Ackshally, winters here are pretty good. Cold and long, yes, but pleasant 'cause it's a dry cold. No rain, no humidity, sunny most of the time (the few hours the sun comes out), no slush or sleet as the temperature is almost always below zero (32 Fahrenheit, Keith), little snow and what falls is light fluffy stuff that is really easy to shovel and just blows off your car when you drive off. It wouldn't surprise me if you get more snow in the Blue Ridge hills than we do.
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brought forth from the murky depths:

"Pleasantly Freeze-Dried" will now become a new Canuckistani nick.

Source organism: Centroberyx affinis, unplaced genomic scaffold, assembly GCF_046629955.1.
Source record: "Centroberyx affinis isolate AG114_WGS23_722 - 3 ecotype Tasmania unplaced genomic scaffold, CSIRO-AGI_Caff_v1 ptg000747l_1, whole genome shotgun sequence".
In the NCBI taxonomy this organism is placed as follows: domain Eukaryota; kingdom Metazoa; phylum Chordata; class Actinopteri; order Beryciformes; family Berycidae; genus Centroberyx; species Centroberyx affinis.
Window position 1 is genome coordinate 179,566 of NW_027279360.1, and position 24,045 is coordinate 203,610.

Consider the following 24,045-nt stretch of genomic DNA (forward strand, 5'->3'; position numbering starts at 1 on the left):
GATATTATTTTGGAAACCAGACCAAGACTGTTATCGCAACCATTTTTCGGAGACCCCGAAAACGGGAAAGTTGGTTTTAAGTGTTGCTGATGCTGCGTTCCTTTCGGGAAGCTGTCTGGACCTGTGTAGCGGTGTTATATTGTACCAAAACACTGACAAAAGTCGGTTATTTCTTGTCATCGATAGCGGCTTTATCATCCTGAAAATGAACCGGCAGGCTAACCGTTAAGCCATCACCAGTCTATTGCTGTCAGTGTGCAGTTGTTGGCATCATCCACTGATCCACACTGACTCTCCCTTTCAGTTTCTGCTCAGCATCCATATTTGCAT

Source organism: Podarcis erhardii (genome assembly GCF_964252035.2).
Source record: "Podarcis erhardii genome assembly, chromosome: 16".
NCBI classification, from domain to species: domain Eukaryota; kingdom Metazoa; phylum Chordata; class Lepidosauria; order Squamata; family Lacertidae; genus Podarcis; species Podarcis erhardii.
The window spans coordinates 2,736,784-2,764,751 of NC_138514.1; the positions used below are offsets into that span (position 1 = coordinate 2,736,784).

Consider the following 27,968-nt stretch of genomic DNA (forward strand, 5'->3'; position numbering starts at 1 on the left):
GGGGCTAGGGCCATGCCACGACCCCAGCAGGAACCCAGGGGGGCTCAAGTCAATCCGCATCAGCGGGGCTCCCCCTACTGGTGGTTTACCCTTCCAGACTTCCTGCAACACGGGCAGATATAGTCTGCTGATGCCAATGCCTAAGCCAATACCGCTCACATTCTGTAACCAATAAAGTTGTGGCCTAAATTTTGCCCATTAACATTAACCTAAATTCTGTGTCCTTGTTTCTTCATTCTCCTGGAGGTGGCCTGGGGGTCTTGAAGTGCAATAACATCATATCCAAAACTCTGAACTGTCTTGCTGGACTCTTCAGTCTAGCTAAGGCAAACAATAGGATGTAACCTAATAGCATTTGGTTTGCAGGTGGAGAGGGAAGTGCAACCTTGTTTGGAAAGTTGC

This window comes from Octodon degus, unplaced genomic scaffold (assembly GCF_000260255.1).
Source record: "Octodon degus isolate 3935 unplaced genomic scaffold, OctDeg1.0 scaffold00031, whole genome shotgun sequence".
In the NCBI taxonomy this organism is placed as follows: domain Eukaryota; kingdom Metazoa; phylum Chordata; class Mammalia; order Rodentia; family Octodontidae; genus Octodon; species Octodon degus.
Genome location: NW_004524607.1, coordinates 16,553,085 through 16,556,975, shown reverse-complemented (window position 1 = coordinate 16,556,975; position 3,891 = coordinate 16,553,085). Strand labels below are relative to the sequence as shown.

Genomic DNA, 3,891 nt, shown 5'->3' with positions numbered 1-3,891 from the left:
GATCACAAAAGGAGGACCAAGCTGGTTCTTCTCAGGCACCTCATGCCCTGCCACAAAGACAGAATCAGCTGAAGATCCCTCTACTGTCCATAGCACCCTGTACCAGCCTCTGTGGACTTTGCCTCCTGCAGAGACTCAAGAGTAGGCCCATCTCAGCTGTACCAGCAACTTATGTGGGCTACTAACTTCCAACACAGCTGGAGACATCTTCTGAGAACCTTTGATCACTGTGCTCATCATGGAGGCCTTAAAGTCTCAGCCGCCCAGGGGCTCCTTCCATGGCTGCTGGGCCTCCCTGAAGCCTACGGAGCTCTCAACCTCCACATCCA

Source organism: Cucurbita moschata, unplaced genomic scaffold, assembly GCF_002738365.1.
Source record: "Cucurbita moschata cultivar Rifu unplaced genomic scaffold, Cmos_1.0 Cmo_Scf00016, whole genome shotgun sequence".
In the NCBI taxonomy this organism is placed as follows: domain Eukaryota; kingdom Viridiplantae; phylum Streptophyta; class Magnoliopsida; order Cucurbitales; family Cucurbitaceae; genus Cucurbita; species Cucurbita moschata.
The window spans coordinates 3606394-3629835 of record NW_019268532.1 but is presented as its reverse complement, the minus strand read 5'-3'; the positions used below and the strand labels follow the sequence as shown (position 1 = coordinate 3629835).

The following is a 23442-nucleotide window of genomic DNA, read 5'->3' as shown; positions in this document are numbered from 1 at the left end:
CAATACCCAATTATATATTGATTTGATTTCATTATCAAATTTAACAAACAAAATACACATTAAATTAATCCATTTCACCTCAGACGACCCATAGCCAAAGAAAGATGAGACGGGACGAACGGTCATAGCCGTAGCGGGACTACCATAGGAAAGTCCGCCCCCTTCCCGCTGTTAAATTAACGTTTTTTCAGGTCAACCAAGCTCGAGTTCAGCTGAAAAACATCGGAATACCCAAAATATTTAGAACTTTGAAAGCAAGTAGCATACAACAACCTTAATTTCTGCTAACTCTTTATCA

"Yeah, I heard it from that PFD dude, WeeGee."

I survived half an inch of snow on the ground here on Saturday. <pat pat pat>
- Yea, though I walk through the valley of Minwax, I shall stain no Cherry. http://diversify.com
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scribbled:

I just met an English couple (on Christmas day) who recently moved out of SoCal to the Yukon because they couldn't stand the excessively hot climate. This is true. So there!
Luigi Replace "no" with "yk" for real email address
(OBWW, we celebrated at Ken Mulloy's house. Ken gives me antique tools for Christmas - this year it was a double bitted felling axe with the inscription "ast steel" visible. Probably dates to the Gold Rush at the turn of the century. He also once gave me my pride and joy, a ca. 1919 No. 7C, which I had been drooling over.)
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brought forth from the murky depths:

Well, people voted for Clinton, Gore, and Shrub. There's just no accounting for taste or (lack of) intelligence. And there's no telling what they'll do next, knowwhatImean,Vern?